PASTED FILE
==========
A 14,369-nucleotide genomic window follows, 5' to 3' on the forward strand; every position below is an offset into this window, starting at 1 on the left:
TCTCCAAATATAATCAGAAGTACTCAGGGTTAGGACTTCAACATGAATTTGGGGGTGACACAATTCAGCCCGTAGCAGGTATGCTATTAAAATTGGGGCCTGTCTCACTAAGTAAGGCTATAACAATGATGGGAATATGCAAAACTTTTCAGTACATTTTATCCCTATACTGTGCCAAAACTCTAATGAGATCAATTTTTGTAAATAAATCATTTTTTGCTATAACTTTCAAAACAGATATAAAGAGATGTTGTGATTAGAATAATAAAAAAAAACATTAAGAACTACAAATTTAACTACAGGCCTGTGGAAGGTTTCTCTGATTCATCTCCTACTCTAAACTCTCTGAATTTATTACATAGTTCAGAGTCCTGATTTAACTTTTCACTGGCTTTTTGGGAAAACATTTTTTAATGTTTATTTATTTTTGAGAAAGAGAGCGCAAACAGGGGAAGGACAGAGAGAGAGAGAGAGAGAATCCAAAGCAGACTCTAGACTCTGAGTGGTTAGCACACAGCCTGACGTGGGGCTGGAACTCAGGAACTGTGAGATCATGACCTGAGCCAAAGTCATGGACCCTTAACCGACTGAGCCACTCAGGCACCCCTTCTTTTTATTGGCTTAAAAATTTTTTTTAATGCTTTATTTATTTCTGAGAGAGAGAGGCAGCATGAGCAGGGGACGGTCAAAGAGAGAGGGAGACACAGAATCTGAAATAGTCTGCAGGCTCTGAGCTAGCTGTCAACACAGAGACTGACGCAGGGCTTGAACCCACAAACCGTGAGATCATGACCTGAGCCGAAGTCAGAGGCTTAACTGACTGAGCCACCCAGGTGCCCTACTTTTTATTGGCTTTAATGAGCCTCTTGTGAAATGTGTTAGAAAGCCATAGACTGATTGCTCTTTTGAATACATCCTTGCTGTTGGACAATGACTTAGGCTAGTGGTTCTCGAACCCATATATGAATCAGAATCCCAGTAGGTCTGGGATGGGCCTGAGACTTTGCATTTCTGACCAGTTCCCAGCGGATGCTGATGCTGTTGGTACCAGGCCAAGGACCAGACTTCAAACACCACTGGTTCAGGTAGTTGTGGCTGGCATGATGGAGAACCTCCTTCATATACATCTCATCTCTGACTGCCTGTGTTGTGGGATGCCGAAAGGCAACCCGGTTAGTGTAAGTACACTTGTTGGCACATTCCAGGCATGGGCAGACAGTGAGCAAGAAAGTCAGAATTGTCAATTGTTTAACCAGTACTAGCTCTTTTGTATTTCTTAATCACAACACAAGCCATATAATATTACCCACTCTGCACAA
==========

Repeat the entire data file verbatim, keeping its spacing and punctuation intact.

A 14,369-nucleotide genomic window follows, 5' to 3' on the forward strand; every position below is an offset into this window, starting at 1 on the left:
TCTCCAAATATAATCAGAAGTACTCAGGGTTAGGACTTCAACATGAATTTGGGGGTGACACAATTCAGCCCGTAGCAGGTATGCTATTAAAATTGGGGCCTGTCTCACTAAGTAAGGCTATAACAATGATGGGAATATGCAAAACTTTTCAGTACATTTTATCCCTATACTGTGCCAAAACTCTAATGAGATCAATTTTTGTAAATAAATCATTTTTTGCTATAACTTTCAAAACAGATATAAAGAGATGTTGTGATTAGAATAATAAAAAAAAACATTAAGAACTACAAATTTAACTACAGGCCTGTGGAAGGTTTCTCTGATTCATCTCCTACTCTAAACTCTCTGAATTTATTACATAGTTCAGAGTCCTGATTTAACTTTTCACTGGCTTTTTGGGAAAACATTTTTTAATGTTTATTTATTTTTGAGAAAGAGAGCGCAAACAGGGGAAGGACAGAGAGAGAGAGAGAGAGAATCCAAAGCAGACTCTAGACTCTGAGTGGTTAGCACACAGCCTGACGTGGGGCTGGAACTCAGGAACTGTGAGATCATGACCTGAGCCAAAGTCATGGACCCTTAACCGACTGAGCCACTCAGGCACCCCTTCTTTTTATTGGCTTAAAAATTTTTTTTAATGCTTTATTTATTTCTGAGAGAGAGAGGCAGCATGAGCAGGGGACGGTCAAAGAGAGAGGGAGACACAGAATCTGAAATAGTCTGCAGGCTCTGAGCTAGCTGTCAACACAGAGACTGACGCAGGGCTTGAACCCACAAACCGTGAGATCATGACCTGAGCCGAAGTCAGAGGCTTAACTGACTGAGCCACCCAGGTGCCCTACTTTTTATTGGCTTTAATGAGCCTCTTGTGAAATGTGTTAGAAAGCCATAGACTGATTGCTCTTTTGAATACATCCTTGCTGTTGGACAATGACTTAGGCTAGTGGTTCTCGAACCCATATATGAATCAGAATCCCAGTAGGTCTGGGATGGGCCTGAGACTTTGCATTTCTGACCAGTTCCCAGCGGATGCTGATGCTGTTGGTACCAGGCCAAGGACCAGACTTCAAACACCACTGGTTCAGGTAGTTGTGGCTGGCATGATGGAGAACCTCCTTCATATACATCTCATCTCTGACTGCCTGTGTTGTGGGATGCCGAAAGGCAACCCGGTTAGTGTAAGTACACTTGTTGGCACATTCCAGGCATGGGCAGACAGTGAGCAAGAAAGTCAGAATTGTCAATTGTTTAACCAGTACTAGCTCTTTTGTATTTCTTAATCACAACACAAGCCATATAATATTACCCACTCTGCACAA